From Brian Keogh in Houston
Darren Clarke has described Padraig Harrington - whatever his form - as one of the most dangerous players in a major championship and deserving of his place alongside the modern golfing greats.
Harrington will bid to become just the third player in the history of the game following Ben Hogan, Jack Nicklaus and Tiger Woods to win three consecutive major championships at next week’s Masters Tournament.
Yet while many believe that he is simply not playing well enough right now to become the first Irish winner of the coveted green jacket at Augusta National, Clarke has massive respect for Harrington's major winning exploits over the past two years and remains convinced that the Dubliner’s ability to score when he’s struggling will see him add considerably to his tally of major wins despite his erratic nature.
"You never know quite what you're going to get from Padraig," said Clarke, who was tied for second behind Justin Leonard in the 1997 Open Championship at Troon. “He can play like he did during the final nine holes of the Open [at Royal Birkdale] when he was clearly the best player on the planet, or he can play like he did over the last nine holes in the U.S PGA [at Oakland Hills] when he was obviously struggling. But look at what he scored both times - 32 on both occasions.
“That's a brilliant gift to be able to score as well when playing badly as when you are hitting it great, and that's why he is so dangerous and a threat to win any major.”
Harrington has struggled to find his best form so far this year but the wounded duck image he has tried hard to promote in recent weeks is reminiscent of the injured wrist excuse he used to deflect the pressure before last year’s Open and the Friday night dehydration problem he claimed had destroyed his hopes of winning the US PGA.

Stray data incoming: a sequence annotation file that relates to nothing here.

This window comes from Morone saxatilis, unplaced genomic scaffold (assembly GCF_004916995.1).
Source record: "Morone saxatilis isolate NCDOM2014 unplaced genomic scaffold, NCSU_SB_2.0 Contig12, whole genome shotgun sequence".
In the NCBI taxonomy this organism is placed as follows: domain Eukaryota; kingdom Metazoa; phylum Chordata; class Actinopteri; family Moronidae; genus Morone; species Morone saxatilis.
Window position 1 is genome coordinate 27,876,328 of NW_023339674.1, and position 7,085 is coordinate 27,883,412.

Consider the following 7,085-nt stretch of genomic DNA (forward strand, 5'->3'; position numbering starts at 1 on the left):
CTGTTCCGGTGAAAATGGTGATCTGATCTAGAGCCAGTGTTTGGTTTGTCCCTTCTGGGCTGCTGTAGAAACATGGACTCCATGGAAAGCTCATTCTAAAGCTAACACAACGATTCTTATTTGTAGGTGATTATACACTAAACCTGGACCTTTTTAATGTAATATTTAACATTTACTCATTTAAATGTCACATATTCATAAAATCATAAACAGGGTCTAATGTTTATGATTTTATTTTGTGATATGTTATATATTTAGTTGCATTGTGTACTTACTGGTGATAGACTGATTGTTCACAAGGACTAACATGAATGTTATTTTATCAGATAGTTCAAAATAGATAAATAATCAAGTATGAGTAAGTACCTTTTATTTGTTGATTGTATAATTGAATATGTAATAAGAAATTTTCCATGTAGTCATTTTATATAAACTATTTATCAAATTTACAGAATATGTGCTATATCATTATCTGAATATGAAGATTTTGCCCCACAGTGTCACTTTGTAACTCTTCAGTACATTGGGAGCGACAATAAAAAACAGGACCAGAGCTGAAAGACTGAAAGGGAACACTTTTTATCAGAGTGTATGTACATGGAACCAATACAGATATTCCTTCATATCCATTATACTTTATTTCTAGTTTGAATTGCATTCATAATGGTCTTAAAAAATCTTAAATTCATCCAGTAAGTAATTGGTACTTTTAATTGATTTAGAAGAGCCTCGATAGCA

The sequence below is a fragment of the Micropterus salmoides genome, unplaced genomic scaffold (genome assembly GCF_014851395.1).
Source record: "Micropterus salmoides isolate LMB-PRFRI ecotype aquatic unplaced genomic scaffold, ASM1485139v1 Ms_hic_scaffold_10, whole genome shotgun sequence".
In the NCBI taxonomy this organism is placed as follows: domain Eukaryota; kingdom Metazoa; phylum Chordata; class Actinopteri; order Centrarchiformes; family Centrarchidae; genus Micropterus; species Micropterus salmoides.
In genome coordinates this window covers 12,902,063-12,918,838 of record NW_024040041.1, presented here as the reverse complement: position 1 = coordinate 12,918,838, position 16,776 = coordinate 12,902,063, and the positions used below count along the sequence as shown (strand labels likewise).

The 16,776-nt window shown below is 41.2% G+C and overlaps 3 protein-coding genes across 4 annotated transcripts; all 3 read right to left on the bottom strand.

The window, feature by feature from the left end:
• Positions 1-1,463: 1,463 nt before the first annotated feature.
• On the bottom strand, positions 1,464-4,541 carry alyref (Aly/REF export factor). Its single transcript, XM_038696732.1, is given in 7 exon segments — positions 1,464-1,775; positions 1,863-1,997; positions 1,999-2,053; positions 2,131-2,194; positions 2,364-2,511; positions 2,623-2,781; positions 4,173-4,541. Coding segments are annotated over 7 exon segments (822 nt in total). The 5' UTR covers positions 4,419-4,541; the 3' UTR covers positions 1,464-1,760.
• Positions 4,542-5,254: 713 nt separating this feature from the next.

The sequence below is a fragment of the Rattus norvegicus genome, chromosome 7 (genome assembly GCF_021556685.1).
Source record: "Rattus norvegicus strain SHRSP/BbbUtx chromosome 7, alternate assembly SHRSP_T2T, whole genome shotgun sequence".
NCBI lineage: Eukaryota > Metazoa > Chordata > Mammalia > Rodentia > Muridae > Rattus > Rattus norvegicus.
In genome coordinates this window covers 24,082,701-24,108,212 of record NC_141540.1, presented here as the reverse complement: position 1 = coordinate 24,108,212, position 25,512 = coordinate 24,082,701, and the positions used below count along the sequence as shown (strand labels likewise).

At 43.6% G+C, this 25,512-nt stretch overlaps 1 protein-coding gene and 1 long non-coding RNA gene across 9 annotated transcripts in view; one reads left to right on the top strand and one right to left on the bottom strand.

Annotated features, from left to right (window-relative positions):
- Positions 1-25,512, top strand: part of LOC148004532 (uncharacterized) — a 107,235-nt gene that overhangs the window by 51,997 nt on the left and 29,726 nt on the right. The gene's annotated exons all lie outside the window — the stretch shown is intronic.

While Tiger Woods has 14 major championships under his belt, Harrington has the same number as Phil Mickelson, Vijay Singh and Ernie Els and one more than the likes of Jose Maria Olazabal, Retief Goosen or Greg Norman.
“He's now right up there with the modern greats of the game like Ernie Els and Phil Mickelson with three majors and deservedly so,” Clarke said in Houston, where he must win to claim his place on the starting line at Augusta. “Look at the players he's now ahead of who won two majors, players like Greg Norman.
“What an accolade that is - and I don't think he's finished yet, either.
“He's also a great inspiration to every other European player. I know that from talking to Lee Westwood and I am sure that players like Justin Rose and Paul Casey must be looking at Padraig and using him as a role model as well.”
Harrington’s rivals know just how good he is and when asked recently about the Dubliner’s so-so form heading into the Masters, Casey said: “I'm sure he's not particularly worried. I'm sure he's working harder than ever. I think we should be worried.”